Patients discharged from hospital during the Christmas period have a higher risk of death and readmission within 30 days, finds a study published in the Christmas issue of the BMJ.
Researchers in Canada analysed 217,305 cases of adults and children discharged from hospitals during the two-week December holiday period, between 2002 and 2016. This was compared with 453,641 cases of patients discharged during control periods in late November and January.
The study found that patients discharged during the Christmas period had a higher risk of death and readmission within the next seven, 14 and 30 days, with the greatest risk being within the first week (16%). Per 100,000 patients, 26 more deaths, 188 excess re-hospitalisations, 483 extra emergency department visits and 2,999 fewer follow-ups were associated with being discharged during the holiday.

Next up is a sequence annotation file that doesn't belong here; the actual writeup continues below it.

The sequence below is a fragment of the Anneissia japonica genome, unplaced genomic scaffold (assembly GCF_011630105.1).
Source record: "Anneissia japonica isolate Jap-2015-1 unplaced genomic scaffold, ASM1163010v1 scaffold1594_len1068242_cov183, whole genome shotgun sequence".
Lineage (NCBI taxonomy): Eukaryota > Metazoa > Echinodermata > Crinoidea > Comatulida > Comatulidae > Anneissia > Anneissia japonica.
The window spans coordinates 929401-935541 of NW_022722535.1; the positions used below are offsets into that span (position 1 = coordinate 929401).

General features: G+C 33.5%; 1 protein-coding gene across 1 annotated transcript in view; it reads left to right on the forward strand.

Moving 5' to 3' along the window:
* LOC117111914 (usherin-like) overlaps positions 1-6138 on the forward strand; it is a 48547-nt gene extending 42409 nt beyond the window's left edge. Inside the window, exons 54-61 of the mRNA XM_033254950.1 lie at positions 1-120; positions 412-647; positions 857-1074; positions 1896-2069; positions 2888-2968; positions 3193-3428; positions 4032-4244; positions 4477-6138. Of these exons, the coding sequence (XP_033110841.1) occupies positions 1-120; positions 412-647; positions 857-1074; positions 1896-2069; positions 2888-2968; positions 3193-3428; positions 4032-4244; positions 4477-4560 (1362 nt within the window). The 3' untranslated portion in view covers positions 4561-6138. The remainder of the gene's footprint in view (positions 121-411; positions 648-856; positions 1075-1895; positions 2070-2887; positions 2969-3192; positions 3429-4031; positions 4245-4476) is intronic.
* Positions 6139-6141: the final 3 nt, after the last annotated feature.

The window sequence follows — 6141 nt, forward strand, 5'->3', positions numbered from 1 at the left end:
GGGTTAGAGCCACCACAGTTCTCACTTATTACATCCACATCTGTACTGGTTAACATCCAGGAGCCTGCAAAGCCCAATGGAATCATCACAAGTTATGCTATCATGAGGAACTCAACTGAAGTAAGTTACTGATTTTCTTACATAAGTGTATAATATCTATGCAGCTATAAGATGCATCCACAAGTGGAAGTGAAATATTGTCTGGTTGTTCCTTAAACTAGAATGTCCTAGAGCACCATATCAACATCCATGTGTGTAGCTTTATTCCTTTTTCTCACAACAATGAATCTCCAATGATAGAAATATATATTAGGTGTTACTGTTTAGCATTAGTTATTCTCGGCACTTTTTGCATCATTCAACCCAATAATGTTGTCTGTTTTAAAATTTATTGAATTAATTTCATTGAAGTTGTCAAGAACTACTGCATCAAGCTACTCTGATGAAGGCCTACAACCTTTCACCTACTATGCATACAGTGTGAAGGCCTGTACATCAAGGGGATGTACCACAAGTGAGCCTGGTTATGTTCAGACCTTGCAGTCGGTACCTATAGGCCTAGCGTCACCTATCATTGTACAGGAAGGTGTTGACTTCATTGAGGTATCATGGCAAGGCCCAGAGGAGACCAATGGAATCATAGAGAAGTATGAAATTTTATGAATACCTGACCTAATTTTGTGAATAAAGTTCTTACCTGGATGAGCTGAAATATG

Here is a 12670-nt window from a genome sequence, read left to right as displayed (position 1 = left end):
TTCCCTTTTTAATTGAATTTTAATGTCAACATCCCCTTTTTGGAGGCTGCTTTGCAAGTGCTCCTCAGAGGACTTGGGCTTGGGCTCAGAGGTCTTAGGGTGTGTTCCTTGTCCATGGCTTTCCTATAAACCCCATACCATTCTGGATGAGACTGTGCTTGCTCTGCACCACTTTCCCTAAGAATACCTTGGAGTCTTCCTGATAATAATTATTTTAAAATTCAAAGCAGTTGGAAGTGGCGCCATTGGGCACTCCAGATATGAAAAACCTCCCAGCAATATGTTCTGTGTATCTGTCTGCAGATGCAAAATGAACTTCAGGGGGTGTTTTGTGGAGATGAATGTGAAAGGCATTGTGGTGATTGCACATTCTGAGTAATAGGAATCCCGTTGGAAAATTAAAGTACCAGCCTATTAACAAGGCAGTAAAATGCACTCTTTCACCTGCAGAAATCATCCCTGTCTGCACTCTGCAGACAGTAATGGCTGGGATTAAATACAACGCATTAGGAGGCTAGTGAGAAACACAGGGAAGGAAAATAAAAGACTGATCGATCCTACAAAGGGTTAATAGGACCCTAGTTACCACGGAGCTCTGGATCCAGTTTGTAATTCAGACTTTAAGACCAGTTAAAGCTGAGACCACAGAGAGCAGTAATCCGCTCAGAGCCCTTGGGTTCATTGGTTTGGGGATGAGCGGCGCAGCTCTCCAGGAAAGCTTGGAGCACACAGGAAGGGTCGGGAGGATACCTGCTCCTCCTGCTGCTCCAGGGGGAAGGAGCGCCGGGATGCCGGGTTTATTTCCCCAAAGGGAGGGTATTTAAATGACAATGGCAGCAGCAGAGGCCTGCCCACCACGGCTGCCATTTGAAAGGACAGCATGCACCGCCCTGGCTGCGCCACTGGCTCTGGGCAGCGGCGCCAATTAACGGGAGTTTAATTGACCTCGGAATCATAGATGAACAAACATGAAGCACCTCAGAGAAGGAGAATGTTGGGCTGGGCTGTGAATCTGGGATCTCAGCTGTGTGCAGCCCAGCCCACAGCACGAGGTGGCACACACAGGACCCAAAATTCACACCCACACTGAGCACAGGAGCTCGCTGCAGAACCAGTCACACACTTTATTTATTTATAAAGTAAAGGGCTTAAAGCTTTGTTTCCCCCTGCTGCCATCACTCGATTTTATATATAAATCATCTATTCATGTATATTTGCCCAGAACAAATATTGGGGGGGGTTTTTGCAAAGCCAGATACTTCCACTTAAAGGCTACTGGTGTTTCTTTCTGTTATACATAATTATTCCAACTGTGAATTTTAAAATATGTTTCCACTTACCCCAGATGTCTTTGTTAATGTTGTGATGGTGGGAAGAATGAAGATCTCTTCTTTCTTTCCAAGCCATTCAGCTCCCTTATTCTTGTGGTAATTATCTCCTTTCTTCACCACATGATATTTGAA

Interestingly, patients with a higher baseline risk had a lower holiday-related risk of readmission and death than those with a lower baseline risk. The authors suggest this could be due to clinicians prioritising higher risk patients in the setting of reduced resources.
The authors say the findings highlight the need for doctors to pay attention to discharge planning and coordination of care during the festive period.